by Key MacFarlane
- While reaching over to change stations—a little country would fit the mood just right—he
realizes he left his wallet at home. Fifth gear shifting, eyeing phone
nervously, he thinks that maybe just somehow these mental cues get buried along
the warning strips near exit 6, somewhere between the visual pull of a real
estate building and some mangled piece of road kill that has taken weeks just
to bare its bones. If Susan were around, he thought, she’d be sure to say
something about how the City hires schizophrenics, bounty hunters she would
say, to go around collecting all the carcasses, tossing them lovingly into some
sickly underbrush off the side of the highway, just close enough to attract a
few predators—to make more road kill. This is how they keep their job.
- I keep having these dreams where I can never—well at least not usually—get to where I want to
go. Everyone with anxiety has these dreams, I think. I’m taking a math test,
I’m driving to a job interview and all of a sudden I can’t see, I can’t
keep my eyes open. Some strange throbbing shifting thing inside (or outside?)
of my body keeps pulling me down. I’m half lucid. I can’t focus on anything in
particular. Food tastes like TV static. And the only way to wake up is if I
imagine some sort of horrible hypnotic accident, bodies possessed. Turns out
I’ve been sweating in place for hours. Need to change the sheets. This happens
to so many of us it’s not even worth mentioning.
- In his office he has two computer
screens. One for work, one for non-work. Every 20 minutes or so (usually less)
of copying strings of data into strings of excel spreadsheets he lets his eyes
rest—on whatever comes to mind. That is he returns to face the face of that
vacant Google rectangle (he always thought it should be a circle though) on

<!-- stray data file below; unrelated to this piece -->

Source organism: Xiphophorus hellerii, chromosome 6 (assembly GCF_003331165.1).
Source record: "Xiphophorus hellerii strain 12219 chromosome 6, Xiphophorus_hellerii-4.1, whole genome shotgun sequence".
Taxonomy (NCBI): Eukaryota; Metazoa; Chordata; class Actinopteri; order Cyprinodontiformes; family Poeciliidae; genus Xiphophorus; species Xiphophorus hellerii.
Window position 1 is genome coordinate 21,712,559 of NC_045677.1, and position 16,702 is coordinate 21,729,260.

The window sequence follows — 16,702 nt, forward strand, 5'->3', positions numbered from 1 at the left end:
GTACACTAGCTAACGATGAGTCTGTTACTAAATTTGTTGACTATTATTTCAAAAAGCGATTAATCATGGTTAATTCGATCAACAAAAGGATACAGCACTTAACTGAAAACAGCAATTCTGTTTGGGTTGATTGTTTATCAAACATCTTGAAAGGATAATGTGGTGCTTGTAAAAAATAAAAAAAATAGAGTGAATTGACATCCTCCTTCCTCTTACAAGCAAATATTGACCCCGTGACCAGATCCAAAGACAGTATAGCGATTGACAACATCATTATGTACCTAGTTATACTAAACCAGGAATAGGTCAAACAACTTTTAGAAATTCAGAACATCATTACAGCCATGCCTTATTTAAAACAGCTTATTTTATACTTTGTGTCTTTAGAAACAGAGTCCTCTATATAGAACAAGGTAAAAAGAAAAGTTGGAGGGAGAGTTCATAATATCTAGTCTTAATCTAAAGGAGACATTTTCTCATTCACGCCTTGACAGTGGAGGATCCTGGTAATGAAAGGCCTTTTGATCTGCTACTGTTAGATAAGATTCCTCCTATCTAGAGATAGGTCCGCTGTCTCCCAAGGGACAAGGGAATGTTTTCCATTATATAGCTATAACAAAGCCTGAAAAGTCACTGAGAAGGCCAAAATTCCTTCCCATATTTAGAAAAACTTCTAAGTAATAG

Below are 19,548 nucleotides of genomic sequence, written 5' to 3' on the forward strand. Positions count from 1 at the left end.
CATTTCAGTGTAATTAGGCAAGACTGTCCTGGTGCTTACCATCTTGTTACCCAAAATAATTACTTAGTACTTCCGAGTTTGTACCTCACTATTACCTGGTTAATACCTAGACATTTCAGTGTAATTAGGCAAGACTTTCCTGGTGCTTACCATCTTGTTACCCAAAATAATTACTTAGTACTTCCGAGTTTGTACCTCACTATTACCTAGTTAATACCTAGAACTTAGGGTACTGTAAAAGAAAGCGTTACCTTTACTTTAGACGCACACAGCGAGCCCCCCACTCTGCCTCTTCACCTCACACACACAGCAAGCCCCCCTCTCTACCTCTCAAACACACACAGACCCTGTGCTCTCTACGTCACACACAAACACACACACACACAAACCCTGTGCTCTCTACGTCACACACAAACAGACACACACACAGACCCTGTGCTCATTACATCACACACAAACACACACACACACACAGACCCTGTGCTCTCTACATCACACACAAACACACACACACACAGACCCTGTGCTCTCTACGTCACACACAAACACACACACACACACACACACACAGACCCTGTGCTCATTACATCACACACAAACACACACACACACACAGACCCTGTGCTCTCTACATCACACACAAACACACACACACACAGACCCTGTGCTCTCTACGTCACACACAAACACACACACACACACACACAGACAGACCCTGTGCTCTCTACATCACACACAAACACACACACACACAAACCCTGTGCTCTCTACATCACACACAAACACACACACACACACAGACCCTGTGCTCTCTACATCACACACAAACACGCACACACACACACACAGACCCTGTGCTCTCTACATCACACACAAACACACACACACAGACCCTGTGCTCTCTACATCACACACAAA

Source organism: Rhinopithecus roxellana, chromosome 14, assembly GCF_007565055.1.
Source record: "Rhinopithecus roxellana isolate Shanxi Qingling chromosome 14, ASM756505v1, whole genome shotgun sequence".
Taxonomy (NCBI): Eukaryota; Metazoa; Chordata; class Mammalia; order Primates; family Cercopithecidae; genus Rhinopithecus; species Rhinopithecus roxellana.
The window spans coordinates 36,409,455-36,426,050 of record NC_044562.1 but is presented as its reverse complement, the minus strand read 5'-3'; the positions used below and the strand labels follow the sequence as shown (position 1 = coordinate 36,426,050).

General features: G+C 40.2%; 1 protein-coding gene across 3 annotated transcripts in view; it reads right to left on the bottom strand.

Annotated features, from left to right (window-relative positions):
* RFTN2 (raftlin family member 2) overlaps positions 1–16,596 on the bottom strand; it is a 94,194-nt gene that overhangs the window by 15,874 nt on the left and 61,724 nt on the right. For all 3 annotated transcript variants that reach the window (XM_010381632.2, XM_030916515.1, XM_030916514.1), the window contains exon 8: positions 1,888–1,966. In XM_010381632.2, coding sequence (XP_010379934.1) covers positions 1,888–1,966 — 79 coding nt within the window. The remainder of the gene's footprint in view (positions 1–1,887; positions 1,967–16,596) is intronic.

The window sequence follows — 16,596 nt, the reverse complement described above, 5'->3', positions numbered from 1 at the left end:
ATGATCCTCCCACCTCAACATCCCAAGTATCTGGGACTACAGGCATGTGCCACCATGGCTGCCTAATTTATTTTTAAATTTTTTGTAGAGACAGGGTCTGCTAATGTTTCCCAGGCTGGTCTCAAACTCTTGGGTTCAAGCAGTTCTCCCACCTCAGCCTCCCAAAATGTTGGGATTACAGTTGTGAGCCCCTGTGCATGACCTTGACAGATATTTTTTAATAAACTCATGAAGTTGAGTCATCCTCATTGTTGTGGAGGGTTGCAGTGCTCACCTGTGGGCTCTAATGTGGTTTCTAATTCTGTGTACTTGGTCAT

screen numero dos. He seeks the answer to a single question, a solitary tryst,
and ends up in a different place altogether, virtually. Never one for
organization, he opens maybe 35 tabs on the screen’s surface of what he might
be interested in, just in case. Sports news, steroids, 90s fashion, murder
trial, serial killers, family guy. ‘To write or to not write on Susan’s wall?’
No clear answer. Too much time anyway. So many other destinations.
Senior-Year Thesis* on Aesthetics
(*Advisor insisted on amending “thesis” to “very strong opinion”): Surfaces are
odious (sometimes). Lists are deceiving (sometimes). How much of what we
actually say constitutes saying anything? Disrupting exchange can create the
necessary conditions for actual exchange. Just look at Wall Street. What is
actual exchange?—wasn’t that shown to be obsolete in our digital
post-postmodern age? Satire and infinite play is all well and good, often
politically useful, but after a while what, if anything, are you creating?
Argument: modernity’s repetition and the impulse for novelty must be
dialectically intertwined; thus the new aesthetic must be a draft dodger kind
of aesthetic. (As my advisor kindly pointed out, this is not really an argument
at all. He also notes that it reeks of contradiction; I had too much on my mind
at the time to change it.)
- I want to take a picture of something beautiful. That picture of something beautiful I
want to put up on my wall so that you all can tell me if it’s beautiful or not.